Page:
One particular subset of targeted attack has been growing in prominence recently - the advanced persistent threat (APT). APTs are narrowly targeted attacks deployed by large, well-organized groups that may even have the support of a nation state or military. They attack high-profile targets including government agencies, defense contractors and manufacturers, in order to obtain valuable information such as military intelligence or sensitive intellectual property. Their attacks are subtle and stealthy, using highly customized techniques and a variety of attack vectors, such as SQL injection, malware, phishing and spam.
Data Breaches and Trust
There are all kinds of threats to an organization's information, but one of the most dangerous is hacking. In 2011 we saw a rise in politically motivated hacking, which not only results in direct damage from the loss of data, but also injures the organization's reputation. Personal data, such as customer identities, is often stolen in these attacks, and in 2011 such attacks resulted in the compromise of more than 187 million identities - more than any other type of breach. An average of 1.1 million identities was compromised per breach. The healthcare, government and education sectors accounted for more than two-thirds of all attacks, while the most identities (85 percent) were exposed through attacks on the computer software and IT sectors.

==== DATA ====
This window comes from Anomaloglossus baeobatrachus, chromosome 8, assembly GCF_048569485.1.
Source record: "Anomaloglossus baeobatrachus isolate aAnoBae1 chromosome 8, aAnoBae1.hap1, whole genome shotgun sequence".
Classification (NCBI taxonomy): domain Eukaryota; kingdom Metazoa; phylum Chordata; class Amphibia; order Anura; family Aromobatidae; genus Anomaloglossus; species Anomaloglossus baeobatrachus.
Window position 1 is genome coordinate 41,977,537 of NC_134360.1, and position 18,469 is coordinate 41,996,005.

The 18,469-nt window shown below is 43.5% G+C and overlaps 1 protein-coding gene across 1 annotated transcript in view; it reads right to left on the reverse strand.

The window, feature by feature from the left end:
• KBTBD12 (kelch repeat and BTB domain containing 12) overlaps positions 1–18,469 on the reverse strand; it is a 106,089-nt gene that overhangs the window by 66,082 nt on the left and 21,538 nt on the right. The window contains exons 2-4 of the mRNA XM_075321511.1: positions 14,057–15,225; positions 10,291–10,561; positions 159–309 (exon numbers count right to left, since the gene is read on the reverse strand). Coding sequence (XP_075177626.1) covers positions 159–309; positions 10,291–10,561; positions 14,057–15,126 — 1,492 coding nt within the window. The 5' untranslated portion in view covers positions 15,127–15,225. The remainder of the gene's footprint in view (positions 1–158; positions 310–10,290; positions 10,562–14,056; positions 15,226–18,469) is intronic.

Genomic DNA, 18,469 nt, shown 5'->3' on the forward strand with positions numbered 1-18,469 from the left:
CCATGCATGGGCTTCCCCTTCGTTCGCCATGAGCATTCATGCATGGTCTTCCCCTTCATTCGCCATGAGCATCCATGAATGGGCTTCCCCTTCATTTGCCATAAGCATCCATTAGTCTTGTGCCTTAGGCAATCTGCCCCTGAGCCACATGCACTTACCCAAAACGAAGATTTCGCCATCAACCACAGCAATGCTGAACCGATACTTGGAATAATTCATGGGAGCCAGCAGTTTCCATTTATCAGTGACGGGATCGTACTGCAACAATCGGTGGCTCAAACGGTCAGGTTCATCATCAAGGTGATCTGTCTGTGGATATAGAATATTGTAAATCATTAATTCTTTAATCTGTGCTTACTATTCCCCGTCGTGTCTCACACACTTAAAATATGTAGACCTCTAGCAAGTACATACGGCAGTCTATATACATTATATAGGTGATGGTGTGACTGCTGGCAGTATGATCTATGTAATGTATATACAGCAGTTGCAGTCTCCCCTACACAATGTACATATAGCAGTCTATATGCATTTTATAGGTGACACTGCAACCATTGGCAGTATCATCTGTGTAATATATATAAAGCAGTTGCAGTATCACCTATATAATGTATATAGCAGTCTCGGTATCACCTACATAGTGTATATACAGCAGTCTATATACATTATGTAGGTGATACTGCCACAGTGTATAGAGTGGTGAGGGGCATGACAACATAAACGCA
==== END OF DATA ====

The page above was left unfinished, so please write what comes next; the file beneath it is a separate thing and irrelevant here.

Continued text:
Lost or stolen mobile devices are another potential source of data breaches. Symantec's Smartphone Honey Stick Project revealed that 96 percent of lost phones will experience a data breach. Because a growing number of employees are using personal devices to access corporate information, this poses a significant risk when these devices are lost. Data such as business emails, customer information and intellectual property can easily be compromised and cause significant financial damage and loss of customer trust.Customer trust is also at stake when online transactions aren't secure. Businesses and consumers depend on security certificates to do business on the Internet, and certificate authorities (CAs) are experiencing an increase in attacks. Stolen certificates make malware more difficult to identify and affect confidence. Providers are responding by offering services such as always-on SSL (which secures the entire session rather than just the login and payment portals), extended validation SSL certificates and DNSSEC to boost end-user trust.